15 May 2012:
U.S. Companies Use Steel Linked
To Amazon Destruction, Greenpeace Finds
U.S. car makers such as General Motors, Ford, and Nissan are purchasing steel made from pig iron that is smelted using large amounts of illegally logged timber from the Amazon rainforest
, according to a two-year investigation by Greenpeace
. The environmental group also said that the pig iron smelting, fueled by charcoal produced from tropical forest trees, has resulted in virtual slave labor and illegal logging of indigenous lands in northeastern Brazil. The Greenpeace investigation said that Brazil’s Carajas region — where three-quarters of the forests have been cleared, mainly for charcoal production — is home to 43 blast furnaces used by 18 different companies. Two of the major companies, Viena and Sidepar, sell pig iron to a U.S. steel mill operated by Severstal, Greenpeace said. That mill sells steel to General Motors, Nissan, BMW, and Mercedes, according to Greenpeace. Steel originating from the Amazon pig iron also is used in John Deere tractors, Greenpeace said. As illegal charcoal operations have decimated the forests in Carajas, loggers have been entering conservation areas belonging to indigenous tribes, who have lost 30 percent of their lands to illegal loggers, Greenpeace said. Although Ford and General Motors have spoken about the poor labor conditions in the charcoal camps, they and other companies have done little to halt the abuses associated with charcoal production, Greenpeace said.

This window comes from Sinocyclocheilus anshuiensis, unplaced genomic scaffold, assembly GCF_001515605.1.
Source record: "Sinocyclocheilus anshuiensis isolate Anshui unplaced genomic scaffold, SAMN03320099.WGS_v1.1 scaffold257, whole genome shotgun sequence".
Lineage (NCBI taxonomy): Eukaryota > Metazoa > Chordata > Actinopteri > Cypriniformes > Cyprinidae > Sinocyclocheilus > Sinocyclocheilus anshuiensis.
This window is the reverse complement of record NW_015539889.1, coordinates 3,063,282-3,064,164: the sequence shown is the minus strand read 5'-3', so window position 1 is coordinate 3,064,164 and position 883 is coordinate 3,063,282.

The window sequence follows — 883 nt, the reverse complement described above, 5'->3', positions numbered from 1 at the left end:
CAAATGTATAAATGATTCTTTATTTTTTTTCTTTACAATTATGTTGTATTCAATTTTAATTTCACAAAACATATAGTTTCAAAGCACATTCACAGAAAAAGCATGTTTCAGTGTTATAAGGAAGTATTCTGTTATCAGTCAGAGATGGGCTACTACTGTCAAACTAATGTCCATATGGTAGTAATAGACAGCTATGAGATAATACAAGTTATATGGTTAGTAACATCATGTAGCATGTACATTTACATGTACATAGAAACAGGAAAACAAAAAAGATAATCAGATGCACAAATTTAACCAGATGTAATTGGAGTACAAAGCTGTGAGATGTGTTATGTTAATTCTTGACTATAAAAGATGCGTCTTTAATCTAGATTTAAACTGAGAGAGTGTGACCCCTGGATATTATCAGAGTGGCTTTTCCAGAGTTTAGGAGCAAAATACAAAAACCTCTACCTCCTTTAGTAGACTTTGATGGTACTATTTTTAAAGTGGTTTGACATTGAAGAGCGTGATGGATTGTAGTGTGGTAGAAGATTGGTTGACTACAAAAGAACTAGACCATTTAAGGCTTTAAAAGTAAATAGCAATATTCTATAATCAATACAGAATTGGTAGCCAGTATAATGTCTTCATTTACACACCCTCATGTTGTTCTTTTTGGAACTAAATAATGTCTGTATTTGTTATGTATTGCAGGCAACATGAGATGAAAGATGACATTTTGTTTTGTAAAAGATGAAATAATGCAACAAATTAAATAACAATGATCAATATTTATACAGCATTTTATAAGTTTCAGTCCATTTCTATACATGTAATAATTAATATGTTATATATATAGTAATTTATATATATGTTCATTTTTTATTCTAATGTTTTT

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A look at how acidifying oceans could threaten the Dungeness crab, one of the most valuable fisheries on the U.S. West Coast. Watch the video.
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An aerial view of why Europe’s per capita carbon emissions are less than 50 percent of those in the U.S. View the photos.
An indigenous tribe’s deadly fight to save its ancestral land in the Amazon rainforest from logging. Learn more.
video series looks at the staggering amount of food wasted in the U.S. – a problem with major human and environmental costs. Watch the video.
Residents of the Chocó Rainforest in Ecuador are choosing to plant cacao over logging in an effort to slow deforestation.
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Tribal people and ranchers join together to stop a project that would haul coal across their Montana land. Watch the video.